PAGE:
St. Luke’s is the largest provider of outpatient pediatric therapy in the Inland Northwest. We treat hundreds of children every year for a wide range of disorders—so it’s safe to say that we know a thing or two about helping kids thrive. Because treatment and therapy can be overwhelming for children, our family-centered services involve parents and caregivers every step of the way. We provide specialized, child-oriented versions of many therapy programs, including physical, occupational, speech/language, recreation, aquatic, and medical nutrition. This ensures our teams treat injuries and developmental delays in an accessible, child-friendly way.
Pediatric Services Benefits
Our pediatric services can help kids achieve:
- Increased articulation of words and movements
- Increased mobility
- Increase ability to communicate
- Development of communication skills
- Increased health and fitness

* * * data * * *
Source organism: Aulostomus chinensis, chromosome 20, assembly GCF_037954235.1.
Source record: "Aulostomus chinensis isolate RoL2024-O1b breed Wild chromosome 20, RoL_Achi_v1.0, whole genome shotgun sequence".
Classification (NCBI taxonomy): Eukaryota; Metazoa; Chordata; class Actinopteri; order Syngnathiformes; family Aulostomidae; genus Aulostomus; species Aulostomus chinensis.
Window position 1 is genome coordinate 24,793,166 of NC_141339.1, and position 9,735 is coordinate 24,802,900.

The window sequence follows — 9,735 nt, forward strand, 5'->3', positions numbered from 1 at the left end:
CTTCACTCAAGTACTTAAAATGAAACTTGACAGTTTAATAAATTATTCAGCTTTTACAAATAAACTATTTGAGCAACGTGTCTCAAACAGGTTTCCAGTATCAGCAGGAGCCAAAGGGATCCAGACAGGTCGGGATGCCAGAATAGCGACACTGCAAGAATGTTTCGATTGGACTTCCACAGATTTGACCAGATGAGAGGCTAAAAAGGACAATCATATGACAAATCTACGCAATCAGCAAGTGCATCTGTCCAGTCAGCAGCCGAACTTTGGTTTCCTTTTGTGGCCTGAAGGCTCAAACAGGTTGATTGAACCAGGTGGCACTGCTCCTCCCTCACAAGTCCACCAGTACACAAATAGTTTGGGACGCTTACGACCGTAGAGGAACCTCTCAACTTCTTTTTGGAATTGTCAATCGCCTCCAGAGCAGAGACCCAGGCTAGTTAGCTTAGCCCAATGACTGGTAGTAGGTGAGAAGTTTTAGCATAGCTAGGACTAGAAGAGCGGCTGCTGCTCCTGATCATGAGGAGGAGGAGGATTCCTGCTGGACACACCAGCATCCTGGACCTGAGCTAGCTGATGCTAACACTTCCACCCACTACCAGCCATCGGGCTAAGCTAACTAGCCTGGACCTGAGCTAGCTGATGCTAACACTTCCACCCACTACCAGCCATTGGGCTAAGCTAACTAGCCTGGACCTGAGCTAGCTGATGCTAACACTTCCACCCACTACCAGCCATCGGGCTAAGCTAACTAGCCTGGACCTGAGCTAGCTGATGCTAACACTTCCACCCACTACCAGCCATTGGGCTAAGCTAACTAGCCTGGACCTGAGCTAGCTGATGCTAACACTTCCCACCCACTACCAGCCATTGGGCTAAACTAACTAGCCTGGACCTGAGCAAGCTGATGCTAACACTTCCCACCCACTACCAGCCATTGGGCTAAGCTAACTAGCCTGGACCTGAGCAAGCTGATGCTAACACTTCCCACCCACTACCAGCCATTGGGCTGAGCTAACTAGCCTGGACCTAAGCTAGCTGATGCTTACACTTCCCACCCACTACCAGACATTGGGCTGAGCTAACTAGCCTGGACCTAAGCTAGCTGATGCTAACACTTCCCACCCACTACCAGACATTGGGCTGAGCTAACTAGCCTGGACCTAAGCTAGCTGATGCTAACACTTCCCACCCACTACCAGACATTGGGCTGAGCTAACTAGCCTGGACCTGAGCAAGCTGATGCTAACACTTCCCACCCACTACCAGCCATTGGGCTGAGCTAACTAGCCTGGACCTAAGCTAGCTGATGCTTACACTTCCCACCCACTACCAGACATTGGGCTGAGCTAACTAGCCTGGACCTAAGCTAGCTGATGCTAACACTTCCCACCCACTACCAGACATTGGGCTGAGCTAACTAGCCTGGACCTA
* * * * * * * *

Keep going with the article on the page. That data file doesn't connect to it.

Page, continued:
- Family education on progressive therapy and management
- Increased functionality and life skills
- Enhanced body image
- Improved fine motor skills
- Improved cooperation and coping skills
- Reduced social anxiety
- Development of social skills
- Increased attention span and mental alertness
- 100% of pediatric patients reported an increase in function. 97% of pediatric patients reported a positive experience.
- 97% of pediatric patients returned to school 90 days after discharge. We love helping kids get back to school and their friends!
- 3% of pediatric patients (1 patient) returned to an acute care hospital for care.
- We measure progress for our patients using a 1-7 scale which looks at independence levels. Most St. Luke’s patients, 90 days after discharge, continued to make progress and made more progress compared to the nation.
- Our pediatric patients receive an average of 3.5 hours of physical and occupational therapy, speech language pathology, recreation therapy, and neuropsychology each day.
Learn more about our pediatric services (PDF)
Helping Kids Thrive
Pediatric outpatient services are beneficial for children with:
- Brain injury
- Cancer-related impairments
- Cerebral Palsy
- Developmental delays
- Feeding/swallowing deficits
- Genetic deficits
- Multiple traumas
- Muscular dystrophy
- Neurological disorders
- Orthopedic injury
- Sensory integration disorder
- Speech delays
- Spina Bifida
- Spinal cord injury